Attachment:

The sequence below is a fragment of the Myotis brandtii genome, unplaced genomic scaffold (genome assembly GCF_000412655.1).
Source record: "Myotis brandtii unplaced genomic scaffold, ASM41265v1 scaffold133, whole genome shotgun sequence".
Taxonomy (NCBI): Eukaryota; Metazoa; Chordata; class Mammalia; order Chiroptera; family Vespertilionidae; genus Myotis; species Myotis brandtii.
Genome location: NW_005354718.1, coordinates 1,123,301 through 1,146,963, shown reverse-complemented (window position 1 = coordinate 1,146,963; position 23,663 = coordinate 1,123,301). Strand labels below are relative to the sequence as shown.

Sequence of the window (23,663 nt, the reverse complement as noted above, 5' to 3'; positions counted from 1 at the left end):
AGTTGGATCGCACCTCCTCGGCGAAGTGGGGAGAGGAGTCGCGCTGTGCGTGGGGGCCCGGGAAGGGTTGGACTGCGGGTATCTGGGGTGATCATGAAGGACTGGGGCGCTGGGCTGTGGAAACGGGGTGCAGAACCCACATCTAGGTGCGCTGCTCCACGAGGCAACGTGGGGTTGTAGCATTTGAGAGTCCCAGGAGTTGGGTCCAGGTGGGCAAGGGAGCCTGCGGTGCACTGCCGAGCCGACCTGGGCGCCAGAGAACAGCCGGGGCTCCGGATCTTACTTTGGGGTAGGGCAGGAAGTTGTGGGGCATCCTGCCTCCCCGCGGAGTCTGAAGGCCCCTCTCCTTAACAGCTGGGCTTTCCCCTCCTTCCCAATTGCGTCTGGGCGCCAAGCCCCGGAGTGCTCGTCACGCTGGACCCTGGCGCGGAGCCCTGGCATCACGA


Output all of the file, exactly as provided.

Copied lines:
The sequence below is a fragment of the Myotis brandtii genome, unplaced genomic scaffold (genome assembly GCF_000412655.1).
Source record: "Myotis brandtii unplaced genomic scaffold, ASM41265v1 scaffold133, whole genome shotgun sequence".
Taxonomy (NCBI): Eukaryota; Metazoa; Chordata; class Mammalia; order Chiroptera; family Vespertilionidae; genus Myotis; species Myotis brandtii.
Genome location: NW_005354718.1, coordinates 1,123,301 through 1,146,963, shown reverse-complemented (window position 1 = coordinate 1,146,963; position 23,663 = coordinate 1,123,301). Strand labels below are relative to the sequence as shown.

Sequence of the window (23,663 nt, the reverse complement as noted above, 5' to 3'; positions counted from 1 at the left end):
AGTTGGATCGCACCTCCTCGGCGAAGTGGGGAGAGGAGTCGCGCTGTGCGTGGGGGCCCGGGAAGGGTTGGACTGCGGGTATCTGGGGTGATCATGAAGGACTGGGGCGCTGGGCTGTGGAAACGGGGTGCAGAACCCACATCTAGGTGCGCTGCTCCACGAGGCAACGTGGGGTTGTAGCATTTGAGAGTCCCAGGAGTTGGGTCCAGGTGGGCAAGGGAGCCTGCGGTGCACTGCCGAGCCGACCTGGGCGCCAGAGAACAGCCGGGGCTCCGGATCTTACTTTGGGGTAGGGCAGGAAGTTGTGGGGCATCCTGCCTCCCCGCGGAGTCTGAAGGCCCCTCTCCTTAACAGCTGGGCTTTCCCCTCCTTCCCAATTGCGTCTGGGCGCCAAGCCCCGGAGTGCTCGTCACGCTGGACCCTGGCGCGGAGCCCTGGCATCACGA